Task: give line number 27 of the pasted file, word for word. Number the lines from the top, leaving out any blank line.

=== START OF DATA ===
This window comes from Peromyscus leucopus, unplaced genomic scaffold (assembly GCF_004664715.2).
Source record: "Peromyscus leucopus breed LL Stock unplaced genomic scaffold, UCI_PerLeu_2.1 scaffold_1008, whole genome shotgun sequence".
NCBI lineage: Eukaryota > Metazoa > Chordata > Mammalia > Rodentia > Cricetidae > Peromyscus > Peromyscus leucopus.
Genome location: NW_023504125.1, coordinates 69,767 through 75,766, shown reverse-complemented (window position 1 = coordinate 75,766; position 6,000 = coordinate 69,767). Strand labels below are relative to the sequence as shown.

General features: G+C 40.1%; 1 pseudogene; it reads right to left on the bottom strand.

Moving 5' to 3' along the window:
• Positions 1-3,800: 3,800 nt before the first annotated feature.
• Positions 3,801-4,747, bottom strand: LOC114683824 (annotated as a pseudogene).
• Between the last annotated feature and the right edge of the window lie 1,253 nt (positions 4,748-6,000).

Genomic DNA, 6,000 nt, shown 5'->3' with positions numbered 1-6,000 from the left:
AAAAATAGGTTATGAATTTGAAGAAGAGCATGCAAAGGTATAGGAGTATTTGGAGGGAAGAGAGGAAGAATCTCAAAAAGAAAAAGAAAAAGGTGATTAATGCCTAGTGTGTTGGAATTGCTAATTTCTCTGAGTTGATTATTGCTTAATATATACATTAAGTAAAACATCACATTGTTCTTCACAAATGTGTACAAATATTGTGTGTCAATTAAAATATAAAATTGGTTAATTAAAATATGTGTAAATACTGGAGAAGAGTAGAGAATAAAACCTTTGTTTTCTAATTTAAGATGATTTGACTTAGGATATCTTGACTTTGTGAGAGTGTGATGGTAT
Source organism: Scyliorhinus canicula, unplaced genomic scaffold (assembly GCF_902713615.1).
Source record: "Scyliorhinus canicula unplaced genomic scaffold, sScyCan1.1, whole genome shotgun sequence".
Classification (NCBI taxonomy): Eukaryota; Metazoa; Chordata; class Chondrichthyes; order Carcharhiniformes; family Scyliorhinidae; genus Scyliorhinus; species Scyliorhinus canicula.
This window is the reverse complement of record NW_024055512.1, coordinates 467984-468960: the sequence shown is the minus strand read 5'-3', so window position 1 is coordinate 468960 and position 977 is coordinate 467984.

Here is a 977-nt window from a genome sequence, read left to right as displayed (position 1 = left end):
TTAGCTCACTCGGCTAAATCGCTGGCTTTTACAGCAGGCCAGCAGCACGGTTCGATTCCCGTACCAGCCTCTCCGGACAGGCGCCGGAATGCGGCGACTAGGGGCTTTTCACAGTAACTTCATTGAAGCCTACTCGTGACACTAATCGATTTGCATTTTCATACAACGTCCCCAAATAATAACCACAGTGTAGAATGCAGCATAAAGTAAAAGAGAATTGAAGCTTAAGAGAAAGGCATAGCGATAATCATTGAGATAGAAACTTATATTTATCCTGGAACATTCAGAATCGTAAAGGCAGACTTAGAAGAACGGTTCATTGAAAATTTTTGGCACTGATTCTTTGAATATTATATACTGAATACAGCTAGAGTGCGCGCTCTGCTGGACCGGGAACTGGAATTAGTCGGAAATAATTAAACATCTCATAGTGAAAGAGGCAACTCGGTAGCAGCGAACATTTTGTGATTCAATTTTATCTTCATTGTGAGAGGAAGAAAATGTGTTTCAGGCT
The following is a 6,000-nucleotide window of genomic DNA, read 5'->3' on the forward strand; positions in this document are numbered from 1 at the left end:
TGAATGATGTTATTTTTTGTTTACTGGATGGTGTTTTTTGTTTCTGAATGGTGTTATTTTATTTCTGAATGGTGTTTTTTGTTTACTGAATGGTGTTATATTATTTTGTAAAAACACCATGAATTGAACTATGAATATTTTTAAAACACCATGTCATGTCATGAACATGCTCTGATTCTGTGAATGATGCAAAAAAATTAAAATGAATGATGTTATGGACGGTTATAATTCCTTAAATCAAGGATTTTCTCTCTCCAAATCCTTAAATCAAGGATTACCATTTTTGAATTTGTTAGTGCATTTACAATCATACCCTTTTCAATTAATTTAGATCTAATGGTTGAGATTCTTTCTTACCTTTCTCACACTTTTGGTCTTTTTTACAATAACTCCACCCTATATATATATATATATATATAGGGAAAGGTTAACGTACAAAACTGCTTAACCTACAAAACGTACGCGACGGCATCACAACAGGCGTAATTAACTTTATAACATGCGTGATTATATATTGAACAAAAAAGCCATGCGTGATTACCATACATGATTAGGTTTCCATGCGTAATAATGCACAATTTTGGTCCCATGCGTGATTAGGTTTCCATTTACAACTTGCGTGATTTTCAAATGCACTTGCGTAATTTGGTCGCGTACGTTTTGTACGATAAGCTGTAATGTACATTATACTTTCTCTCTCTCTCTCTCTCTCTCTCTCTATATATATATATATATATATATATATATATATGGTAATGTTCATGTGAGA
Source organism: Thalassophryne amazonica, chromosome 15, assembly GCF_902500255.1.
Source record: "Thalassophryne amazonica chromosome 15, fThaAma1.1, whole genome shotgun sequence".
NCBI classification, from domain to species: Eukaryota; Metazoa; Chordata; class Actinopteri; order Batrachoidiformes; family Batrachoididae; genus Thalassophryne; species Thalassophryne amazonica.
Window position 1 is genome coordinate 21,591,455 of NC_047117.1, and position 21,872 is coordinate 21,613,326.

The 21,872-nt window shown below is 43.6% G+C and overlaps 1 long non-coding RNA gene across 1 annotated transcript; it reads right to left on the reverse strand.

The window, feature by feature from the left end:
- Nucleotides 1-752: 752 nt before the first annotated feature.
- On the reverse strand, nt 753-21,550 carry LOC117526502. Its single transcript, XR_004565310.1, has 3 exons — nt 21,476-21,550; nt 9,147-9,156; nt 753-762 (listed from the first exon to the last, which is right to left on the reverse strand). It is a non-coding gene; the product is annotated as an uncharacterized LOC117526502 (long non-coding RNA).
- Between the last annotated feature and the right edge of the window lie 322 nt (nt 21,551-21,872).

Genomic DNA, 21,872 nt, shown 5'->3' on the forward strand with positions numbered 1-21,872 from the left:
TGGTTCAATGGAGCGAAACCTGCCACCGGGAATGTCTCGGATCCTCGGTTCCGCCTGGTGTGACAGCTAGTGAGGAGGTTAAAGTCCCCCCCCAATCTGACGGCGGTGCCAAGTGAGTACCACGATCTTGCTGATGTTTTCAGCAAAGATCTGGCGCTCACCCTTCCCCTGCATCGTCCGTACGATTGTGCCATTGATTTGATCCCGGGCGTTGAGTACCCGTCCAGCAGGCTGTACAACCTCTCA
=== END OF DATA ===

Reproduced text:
- On the reverse strand, nt 753-21,550 carry LOC117526502. Its single transcript, XR_004565310.1, has 3 exons — nt 21,476-21,550; nt 9,147-9,156; nt 753-762 (listed from the first exon to the last, which is right to left on the reverse strand). It is a non-coding gene; the product is annotated as an uncharacterized LOC117526502 (long non-coding RNA).